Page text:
Scale# 685
UoM: Proof @ 60 °F >
Range: 186 to 200
Resolution: 1
Precision: .5

Ethanol Proof 20°C <

Scale# 034
UoM: Proof @ 20 °C <
Range: 0 to 153
Resolution: 1
Precision: 0.5

Ethanol Proof 20°C >

Scale# 038
UoM: Proof @ 20 °C >
Range: 186 to 200
Resolution: 1
Precision: 0.5

Sucrose (g/cm3)

Scale# 437
UoM: Density (g/cm3)
Range: 0.998 to 1.4119
Resolution: 0.0001
Precision: .0004

Sucrose Plato

Scale# 440
UoM: Plato
Range: 0 to 30
Resolution: 0.1
Precision: .1
Related: Honey

Honey % Moisture

Scale# 325
UoM: % Moisture
Range: 13 to 30
Resolution: 0.1
Precision: 0.06

Honey % Soluble Solids

Scale# 324
UoM: % Soluble Solids
Range: 75 to 87
Resolution: 0.1
Precision: 0.06

Honey (g/cm3)

Scale# 327
UoM: Density (g/cm3)
Range: 1.359 to 1.443
Resolution: 0.001
Precision: 0.0005

Honey Specific (D20/20)

Scale# 326
UoM: Specific Gravity (D20/20)
Range: 1.3616 to 1.4457
Resolution: 0.001
Precision: 0.0005
Related: Glycol (chiller)

PG Freeze °C (GEN)

Scale# 909
UoM: Freeze Point °C
Range: 0 to -51
Resolution: 1
Precision: 1

Propylene Glycol % v/v

Scale# 006
UoM: % v/v
Range: 0 to 100
Resolution: 0.1
Precision: 0.1

Propylene Glycol % w/w

Scale# 007
UoM: % w/w
Range: 0 to 100
Resolution: 0.1
Precision: 0.1

Propylene Glycol % w/w (GEN)

Scale# 907
UoM: % w/w
Range: 0 to 100
Resolution: 0.1
Precision: 0.1

Propylene Glycol (D20/20)

Scale# 010
UoM: Specific Gravity (D20/20)
Range: 1.0000 - 1.0460
Resolution: 0.0001
Precision: 0.0001

Propylene Glycol Freeze °C

Scale# 009
UoM: Freeze Point ºC
Range: 0 to -51
Resolution: 1
Precision: 1

Propylene Glycol Freeze °F

Scale# 008
UoM: Freeze Point °F
Range: +32 to -60
Resolution: 1
Precision: 2

MISCO Digital Beer Refractometer and Pro-Brewing Scales

See the difference that MISCO’s patented Pro-Brewing Scales can make in your operation. Download the FREE guides.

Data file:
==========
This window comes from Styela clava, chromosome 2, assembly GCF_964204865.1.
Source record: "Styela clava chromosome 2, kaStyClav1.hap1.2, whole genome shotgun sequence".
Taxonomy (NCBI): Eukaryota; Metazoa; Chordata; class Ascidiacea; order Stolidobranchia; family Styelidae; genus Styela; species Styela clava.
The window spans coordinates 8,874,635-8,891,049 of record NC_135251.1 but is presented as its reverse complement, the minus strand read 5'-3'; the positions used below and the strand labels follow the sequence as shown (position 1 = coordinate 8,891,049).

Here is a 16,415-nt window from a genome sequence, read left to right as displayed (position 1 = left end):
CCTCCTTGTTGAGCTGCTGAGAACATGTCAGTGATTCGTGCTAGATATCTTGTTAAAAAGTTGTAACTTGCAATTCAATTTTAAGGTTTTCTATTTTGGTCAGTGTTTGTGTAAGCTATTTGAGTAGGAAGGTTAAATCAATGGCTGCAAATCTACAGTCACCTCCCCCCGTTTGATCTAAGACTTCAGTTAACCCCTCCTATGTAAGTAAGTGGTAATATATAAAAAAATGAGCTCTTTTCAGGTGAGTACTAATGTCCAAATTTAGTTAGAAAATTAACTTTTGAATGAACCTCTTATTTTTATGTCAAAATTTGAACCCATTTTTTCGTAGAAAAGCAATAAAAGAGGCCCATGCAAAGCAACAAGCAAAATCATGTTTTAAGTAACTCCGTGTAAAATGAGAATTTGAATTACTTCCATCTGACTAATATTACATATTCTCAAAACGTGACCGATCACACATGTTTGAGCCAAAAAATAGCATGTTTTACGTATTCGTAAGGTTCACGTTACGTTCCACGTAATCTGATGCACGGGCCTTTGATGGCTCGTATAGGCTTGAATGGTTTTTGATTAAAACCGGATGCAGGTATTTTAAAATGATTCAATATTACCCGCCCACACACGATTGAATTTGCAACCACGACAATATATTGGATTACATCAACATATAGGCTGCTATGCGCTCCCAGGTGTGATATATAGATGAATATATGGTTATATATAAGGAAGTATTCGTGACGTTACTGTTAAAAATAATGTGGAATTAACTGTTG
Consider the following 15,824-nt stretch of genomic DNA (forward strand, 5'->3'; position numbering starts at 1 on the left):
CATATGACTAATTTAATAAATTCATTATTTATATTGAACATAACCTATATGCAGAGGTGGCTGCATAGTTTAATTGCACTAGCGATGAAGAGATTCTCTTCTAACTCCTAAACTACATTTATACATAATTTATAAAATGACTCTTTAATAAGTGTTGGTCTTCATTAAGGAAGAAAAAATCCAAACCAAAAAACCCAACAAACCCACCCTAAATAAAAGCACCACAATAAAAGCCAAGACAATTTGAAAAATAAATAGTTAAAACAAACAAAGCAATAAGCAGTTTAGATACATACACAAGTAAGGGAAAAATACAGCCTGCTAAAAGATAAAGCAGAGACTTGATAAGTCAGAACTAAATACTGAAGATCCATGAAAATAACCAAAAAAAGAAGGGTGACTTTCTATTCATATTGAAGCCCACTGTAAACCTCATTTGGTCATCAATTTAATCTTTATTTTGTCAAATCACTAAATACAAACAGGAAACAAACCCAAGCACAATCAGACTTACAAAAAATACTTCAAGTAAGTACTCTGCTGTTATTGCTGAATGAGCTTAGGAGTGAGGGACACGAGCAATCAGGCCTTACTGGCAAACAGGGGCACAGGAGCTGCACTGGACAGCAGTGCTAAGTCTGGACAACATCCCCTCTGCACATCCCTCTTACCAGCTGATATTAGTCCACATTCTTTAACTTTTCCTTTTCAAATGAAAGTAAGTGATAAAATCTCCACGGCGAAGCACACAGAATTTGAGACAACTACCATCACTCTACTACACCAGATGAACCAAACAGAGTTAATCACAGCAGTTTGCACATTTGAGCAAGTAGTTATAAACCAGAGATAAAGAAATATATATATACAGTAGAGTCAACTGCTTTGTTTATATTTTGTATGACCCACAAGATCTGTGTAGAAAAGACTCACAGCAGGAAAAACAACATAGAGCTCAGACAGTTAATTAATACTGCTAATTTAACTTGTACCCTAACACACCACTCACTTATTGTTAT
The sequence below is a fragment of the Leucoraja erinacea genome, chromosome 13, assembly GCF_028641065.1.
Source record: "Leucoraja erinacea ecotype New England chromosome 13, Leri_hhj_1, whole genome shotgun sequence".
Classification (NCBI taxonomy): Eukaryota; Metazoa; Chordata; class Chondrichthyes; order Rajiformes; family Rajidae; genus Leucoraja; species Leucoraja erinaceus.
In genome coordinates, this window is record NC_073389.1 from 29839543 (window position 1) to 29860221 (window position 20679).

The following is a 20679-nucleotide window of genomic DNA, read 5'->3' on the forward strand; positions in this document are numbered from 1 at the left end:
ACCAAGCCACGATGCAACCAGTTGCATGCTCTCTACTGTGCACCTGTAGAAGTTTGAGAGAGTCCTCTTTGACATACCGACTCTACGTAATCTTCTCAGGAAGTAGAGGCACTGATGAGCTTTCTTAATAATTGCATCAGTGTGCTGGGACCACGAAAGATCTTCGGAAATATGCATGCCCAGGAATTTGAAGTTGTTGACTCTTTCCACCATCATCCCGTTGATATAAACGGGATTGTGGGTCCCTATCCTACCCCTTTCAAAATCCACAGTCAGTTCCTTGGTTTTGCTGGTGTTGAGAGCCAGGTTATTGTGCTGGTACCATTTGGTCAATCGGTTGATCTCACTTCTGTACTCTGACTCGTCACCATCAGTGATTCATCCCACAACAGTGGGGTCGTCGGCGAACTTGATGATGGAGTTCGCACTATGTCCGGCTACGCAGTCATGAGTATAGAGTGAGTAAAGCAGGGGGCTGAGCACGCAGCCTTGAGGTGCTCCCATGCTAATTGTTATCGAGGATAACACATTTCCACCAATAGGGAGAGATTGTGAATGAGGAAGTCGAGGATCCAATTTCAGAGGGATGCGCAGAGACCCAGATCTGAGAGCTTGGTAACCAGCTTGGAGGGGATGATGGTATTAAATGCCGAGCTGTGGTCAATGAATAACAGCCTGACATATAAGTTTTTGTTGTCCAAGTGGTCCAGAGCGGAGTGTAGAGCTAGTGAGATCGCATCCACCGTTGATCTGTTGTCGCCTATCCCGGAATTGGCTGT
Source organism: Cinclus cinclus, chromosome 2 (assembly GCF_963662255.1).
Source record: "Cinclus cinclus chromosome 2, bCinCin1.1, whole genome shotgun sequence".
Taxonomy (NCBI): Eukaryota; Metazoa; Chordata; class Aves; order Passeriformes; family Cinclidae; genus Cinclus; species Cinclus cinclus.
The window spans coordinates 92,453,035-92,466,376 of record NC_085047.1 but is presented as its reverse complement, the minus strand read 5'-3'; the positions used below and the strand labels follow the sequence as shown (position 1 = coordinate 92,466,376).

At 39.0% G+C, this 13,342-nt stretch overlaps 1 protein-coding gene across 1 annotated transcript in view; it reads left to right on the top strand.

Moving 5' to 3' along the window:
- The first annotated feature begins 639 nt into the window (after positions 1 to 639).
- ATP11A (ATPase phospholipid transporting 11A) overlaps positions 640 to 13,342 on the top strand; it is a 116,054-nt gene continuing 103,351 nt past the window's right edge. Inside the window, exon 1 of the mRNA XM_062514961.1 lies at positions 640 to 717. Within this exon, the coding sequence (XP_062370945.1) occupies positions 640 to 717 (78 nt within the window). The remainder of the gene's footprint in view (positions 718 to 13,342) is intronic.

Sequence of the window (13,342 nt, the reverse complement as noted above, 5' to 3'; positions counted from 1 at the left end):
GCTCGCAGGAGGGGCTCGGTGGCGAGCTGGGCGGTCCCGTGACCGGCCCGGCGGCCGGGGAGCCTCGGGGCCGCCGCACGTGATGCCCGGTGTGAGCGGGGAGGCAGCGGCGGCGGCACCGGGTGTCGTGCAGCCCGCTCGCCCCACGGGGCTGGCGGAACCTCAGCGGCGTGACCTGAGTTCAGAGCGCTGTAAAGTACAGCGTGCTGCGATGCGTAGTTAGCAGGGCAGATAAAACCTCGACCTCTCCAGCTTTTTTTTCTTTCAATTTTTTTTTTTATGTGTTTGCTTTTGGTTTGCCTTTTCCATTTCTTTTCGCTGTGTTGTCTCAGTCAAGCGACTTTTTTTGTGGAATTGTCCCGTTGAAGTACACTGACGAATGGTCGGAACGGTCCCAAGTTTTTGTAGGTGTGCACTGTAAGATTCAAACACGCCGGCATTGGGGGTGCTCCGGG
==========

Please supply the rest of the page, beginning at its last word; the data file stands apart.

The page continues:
How to Use a MISCO Beer Refractometer Beer Refractometer vs. Digital Density Meter MISCO FREE Beer Calculator

Refractometer Platform Choices

Inline-Process Refractometer:

The above scales are also available on any MISCO inline process refractometer or concentration sensors. They are made for continuous concentration measurement of process fluids.

MISCO Handheld Digital Refractometer:

MISCO has the most extensive refractometer scale library on the planet. Don't see what you want? Browse by handheld refractometer model or by refractometer application. Or give us a call. We can help!

Beer Refractometer Tips: Click to Reveal

Why Measure Beer?

Why Measure Beer?

In the US and Canada, beer is primarily taxed based on the volume removed from the brewery. In Europe, however, taxation is country dependent and is either based on the °Plato per hectoliters (strength of original extract by volume) or, in some cases, the alcohol content per hectoliter.
For most tax purposes, it is often assumed that 1 °Plato ˜ 0.4 percent alcohol by volume. However, in the UK, beer tax is calculated by multiplying hectoliters by the declared alcohol byvolume as determined through distillation.

Primarily, measurement is about quality control. For instance, even though beer in the US is taxed based on its volume, it is still industry best practice for the beer chemist or brewer to keep accurate records of beer measurements.

Development of a Cohesive Measurement Standard

Development of a Cohesive Measurement Standard

Archimedes was the first to observe the relationship between the densities of liquids sometime between 267 and 212 BC. Relying on the Archimedes principle, Hypatia of Alexandria, one of the first recorded female scientists, invented the first hydrometer between 390-415 AD. As an instrument, the hydrometer was largely ignored until it gained widespread acceptance after reintroduction by English scientist Robert Boyle in the late 17th century.